Thursday, December 26, 2013

Film critic Glenn Kenny on THE WOLF OF WALL STREET.

Glenn Kenny, former film critic for PREMIERE and, offers a comprehensive analysis of the latest Martin Scorsese/Leonardo DiCaprio collaboration in these two blog columns:

A couple of excerpts from the above links:
I suppose that in certain quarters, the only thing interesting about a movie, or the launching pad for anything interesting about a conversation or consideration about a  movie, is how the moviemakers feel about their characters. Golly, the Coen brothers sure hate their characters don't they? But that David O. Russell [director/co-writer of the current AMERICAN HUSTLE], he LOVES his characters —characters who, like those in Wolf of Wall Street, are criminals—but they're NICE criminals, they're passionate they're in love, they're cuddly, and Jennifer Lawrence is AWESOME. Gosh, when did the critical class become so a) filled with flowery feeling and b), for lack of a better world, thick? Buñuel wouldn't do well with this crowd at all. "Hey—he's...he's...he's making FUN of us!"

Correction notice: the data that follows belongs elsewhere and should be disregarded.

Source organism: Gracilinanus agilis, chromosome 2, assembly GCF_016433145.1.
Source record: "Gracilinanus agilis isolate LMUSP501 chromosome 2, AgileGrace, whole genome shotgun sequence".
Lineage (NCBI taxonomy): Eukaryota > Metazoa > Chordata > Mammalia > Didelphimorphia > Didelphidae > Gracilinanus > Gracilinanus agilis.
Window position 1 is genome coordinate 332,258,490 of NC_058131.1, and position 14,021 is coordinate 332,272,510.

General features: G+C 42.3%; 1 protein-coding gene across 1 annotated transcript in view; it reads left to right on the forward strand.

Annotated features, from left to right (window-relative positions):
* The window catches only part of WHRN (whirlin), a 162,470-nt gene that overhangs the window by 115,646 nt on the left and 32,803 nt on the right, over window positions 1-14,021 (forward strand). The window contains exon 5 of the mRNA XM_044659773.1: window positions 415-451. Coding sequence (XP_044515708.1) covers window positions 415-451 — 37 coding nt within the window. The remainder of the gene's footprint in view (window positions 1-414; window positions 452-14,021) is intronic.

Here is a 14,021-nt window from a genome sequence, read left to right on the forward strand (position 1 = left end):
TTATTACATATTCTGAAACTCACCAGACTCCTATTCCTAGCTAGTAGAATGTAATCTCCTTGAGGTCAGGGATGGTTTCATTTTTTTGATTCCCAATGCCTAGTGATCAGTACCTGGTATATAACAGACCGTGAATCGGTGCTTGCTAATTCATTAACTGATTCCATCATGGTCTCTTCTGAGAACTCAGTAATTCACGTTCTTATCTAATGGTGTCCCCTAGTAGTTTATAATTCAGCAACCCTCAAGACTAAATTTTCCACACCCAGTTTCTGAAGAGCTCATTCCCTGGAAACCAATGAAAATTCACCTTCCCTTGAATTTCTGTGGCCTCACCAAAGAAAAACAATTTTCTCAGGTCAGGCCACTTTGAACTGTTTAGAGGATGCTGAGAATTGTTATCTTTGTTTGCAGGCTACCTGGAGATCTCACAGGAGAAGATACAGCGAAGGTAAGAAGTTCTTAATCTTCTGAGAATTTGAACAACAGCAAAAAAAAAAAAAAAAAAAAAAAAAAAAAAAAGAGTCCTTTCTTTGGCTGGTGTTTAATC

There is a structural similarity to Scorsese's 1990 Goodfellas, but there are crucial differences too. While Goodfellas maintained a nearly breakneck pace throughout, Wolf of Wall Street has a start-stop rhythm. There are breakneck fast-forward voice-over led sequences that give way to long scenes, scenes which a lot of critics have called pointless. For instance, once finance tyro Belfort is making ridiculous money heading up his fake-respectable firm of Stratton Oakmont, the viewer learns that Belfort's father (played brilliantly by Rob Reiner) has a prodigiously bad temper, and was hired to oversee Stratton Oakmont's books. What follows is a conference room scene in which Belfort and his senior staffers are sitting around very earnestly discussing the dwarves that they are looking to hire for some in-house revelry. Because they now inhabit a world in which everything is commodified, their talk is half earnest, half "can't believe we're getting away with this shit" shitty awe, trading observations about how you should never look a dwarf in the eye and how the wee folk gossip among themselves. It's only after several minutes of this that Reiner's character bursts in, fit to pop a blood vessel over a corporate American Express bill just shy of half a million dollars. Can one genuinely not see the point of this scene, or would one just rather not? In any event, from where I sat the banter among these young capitalists was Ionesco out of early Python—and by early Python I mean Swiftian Rage Python. It's important to remember that it's at the very beginning of the movie that a character played by Matthew McConaughey explains that the entire edifice of investment banking is built on a "fugazi," or "fairy dust." Think of all the people who got incredibly angry and genuinely outraged when the current head of the Catholic Church said "How can it not be that it is not a news item when an elderly homeless person dies of exposure, but it is news when the stock market loses two points?"

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